Stem Cells, Polymer Team in Lab-made Body Parts

April 8, 2014 12:00 pm | by Associated Press, Maria Cheng | News | Comments

In a north London hospital, scientists are growing noses, ears and blood vessels in a bold attempt to make body parts using stem cells. While only a handful of patients have received the British lab-made organs so far, researchers hope they will soon be able to transplant more types of body parts into patients, including what would be the world's first nose made partly from stem cells.

Nanotube-graphene Rebar Brings Out Best of Both

April 8, 2014 7:00 am | by Rice Univ. | News | Comments

Chemists have set nanotubes into graphene in a way that not only mimics how steel rebar is used in concrete but also preserves and even improves the electrical and mechanical qualities of both.

Mobile Device Recognizes Touch for Added Security

April 8, 2014 7:00 am | by Georgia Institute of Technology | News | Comments

Cybersecurity researchers have developed a new security system that continuously monitors how a user taps and swipes a mobile device. If the movements don’t match the owner’s tendencies, the system recognizes the differences and can be programmed to lock the device.

Engineers Create Game Controller that Reads Minds

April 7, 2014 12:00 pm | by Stanford Univ. | Videos | Comments

Engineers have developed what could be the next big thing in interactive gaming: handheld game controllers that measure the player's physiology and alter the gameplay to make it more engaging.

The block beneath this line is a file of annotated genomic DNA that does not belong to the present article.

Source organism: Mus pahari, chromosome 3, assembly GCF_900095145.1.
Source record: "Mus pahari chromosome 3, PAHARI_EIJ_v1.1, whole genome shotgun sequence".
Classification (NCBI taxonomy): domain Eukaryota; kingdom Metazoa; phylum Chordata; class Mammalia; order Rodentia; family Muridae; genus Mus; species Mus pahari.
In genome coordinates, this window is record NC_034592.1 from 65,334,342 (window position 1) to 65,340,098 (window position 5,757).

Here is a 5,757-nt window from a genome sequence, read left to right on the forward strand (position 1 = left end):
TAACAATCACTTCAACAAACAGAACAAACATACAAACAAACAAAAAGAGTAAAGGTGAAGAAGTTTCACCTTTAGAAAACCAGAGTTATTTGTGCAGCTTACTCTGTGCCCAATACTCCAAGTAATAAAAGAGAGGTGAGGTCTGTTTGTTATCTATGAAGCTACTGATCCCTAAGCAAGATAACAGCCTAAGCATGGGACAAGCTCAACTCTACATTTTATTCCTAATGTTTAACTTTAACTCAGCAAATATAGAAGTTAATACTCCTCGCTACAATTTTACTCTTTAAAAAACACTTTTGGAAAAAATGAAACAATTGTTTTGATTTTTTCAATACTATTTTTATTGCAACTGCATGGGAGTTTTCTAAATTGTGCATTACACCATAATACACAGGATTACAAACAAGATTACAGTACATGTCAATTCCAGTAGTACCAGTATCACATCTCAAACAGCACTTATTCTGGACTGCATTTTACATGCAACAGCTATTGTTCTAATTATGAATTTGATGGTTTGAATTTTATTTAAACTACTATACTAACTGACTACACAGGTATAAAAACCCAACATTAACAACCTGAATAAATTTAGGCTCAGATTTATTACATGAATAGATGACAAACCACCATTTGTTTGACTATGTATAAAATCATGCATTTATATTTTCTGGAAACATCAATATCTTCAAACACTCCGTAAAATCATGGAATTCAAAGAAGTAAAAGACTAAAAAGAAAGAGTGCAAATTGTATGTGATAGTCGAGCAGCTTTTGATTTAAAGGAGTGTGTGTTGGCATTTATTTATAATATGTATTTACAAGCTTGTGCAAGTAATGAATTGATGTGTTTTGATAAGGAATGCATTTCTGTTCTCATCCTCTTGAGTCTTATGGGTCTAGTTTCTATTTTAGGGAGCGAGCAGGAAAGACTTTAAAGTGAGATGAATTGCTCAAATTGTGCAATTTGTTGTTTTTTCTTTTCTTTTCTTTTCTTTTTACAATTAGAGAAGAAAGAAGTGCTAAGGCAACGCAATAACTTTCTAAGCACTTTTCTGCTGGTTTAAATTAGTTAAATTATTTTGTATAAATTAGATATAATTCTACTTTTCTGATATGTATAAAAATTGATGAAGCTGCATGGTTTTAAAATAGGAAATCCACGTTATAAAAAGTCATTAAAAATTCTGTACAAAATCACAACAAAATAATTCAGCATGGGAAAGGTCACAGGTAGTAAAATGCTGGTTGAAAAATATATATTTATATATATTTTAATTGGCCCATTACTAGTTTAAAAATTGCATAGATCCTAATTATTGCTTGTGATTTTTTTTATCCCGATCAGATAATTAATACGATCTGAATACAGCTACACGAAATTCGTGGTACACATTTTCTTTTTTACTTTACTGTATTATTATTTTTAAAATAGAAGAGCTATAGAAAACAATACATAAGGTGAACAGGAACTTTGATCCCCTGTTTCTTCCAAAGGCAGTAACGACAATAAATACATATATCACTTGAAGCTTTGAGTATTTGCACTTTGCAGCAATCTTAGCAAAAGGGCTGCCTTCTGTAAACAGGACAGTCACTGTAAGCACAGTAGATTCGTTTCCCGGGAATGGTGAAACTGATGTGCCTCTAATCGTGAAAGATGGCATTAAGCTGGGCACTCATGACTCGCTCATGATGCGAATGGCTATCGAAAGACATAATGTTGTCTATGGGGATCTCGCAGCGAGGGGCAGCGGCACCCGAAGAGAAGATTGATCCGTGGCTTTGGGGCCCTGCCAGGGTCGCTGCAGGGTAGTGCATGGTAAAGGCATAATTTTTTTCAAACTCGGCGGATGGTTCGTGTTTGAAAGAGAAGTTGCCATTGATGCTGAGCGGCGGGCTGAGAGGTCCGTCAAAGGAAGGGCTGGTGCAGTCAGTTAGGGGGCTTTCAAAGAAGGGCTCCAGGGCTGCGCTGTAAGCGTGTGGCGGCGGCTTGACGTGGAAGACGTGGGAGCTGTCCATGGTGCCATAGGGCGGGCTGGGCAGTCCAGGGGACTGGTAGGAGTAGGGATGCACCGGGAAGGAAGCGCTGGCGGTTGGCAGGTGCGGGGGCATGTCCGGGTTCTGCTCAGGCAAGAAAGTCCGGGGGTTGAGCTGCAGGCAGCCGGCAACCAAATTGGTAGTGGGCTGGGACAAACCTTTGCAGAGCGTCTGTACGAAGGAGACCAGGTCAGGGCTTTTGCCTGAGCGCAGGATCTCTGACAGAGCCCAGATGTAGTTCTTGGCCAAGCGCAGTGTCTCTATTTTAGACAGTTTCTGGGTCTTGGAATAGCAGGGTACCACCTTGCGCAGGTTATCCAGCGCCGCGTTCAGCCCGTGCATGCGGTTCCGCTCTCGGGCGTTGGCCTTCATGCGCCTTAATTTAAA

Possible Pings Heard from Jet's Black Boxes

April 7, 2014 12:00 pm | by Associated Press, Nick Perry | News | Comments

Underwater sounds detected by a ship searching the southern Indian Ocean for the missing Malaysia Airlines jet are consistent with the pings from aircraft black boxes, an Australian official says, dubbing it "a most promising lead" in the hunt for the vanished plane.

Model WWII Craft Takes Flight With Seawater-based Fuel

April 7, 2014 12:00 pm | by U.S. Naval Research Laboratory | News | Comments

Navy researchers have demonstrated novel technologies, developed for the recovery of carbon dioxide and hydrogen from seawater and conversion to a liquid hydrocarbon fuel, by fueling a radio-controlled replica of the historic WWII P-51 Mustang red-tail aircraft.

Self-Assembled Silver Superlattices Create Molecular Machines

April 7, 2014 7:00 am | by Georgia Institute of Technology | News | Comments

A combined computational and experimental study of self-assembled silver-based structures known as superlattices has revealed an unusual and unexpected behavior: arrays of gear-like molecular-scale machines that rotate in unison when pressure is applied to them.

High-tech Smoke Alarm Has Safety Issue

April 4, 2014 12:17 pm | by Associated Press | News | Comments

The high-tech home monitoring device company Nest Labs is disabling a feature on its smoke alarms because of the risk that owners could unintentionally turn off the device with the wave of a hand.

Researchers Demonstrate Electronic Health Patches

April 4, 2014 12:00 pm | by Univ. of Illinois at Urbana-Champaign | News | Comments

Engineers have demonstrated thin, soft stick-on patches that stretch and move with the skin and incorporate commercial, off-the-shelf chip-based electronics for sophisticated wireless health monitoring.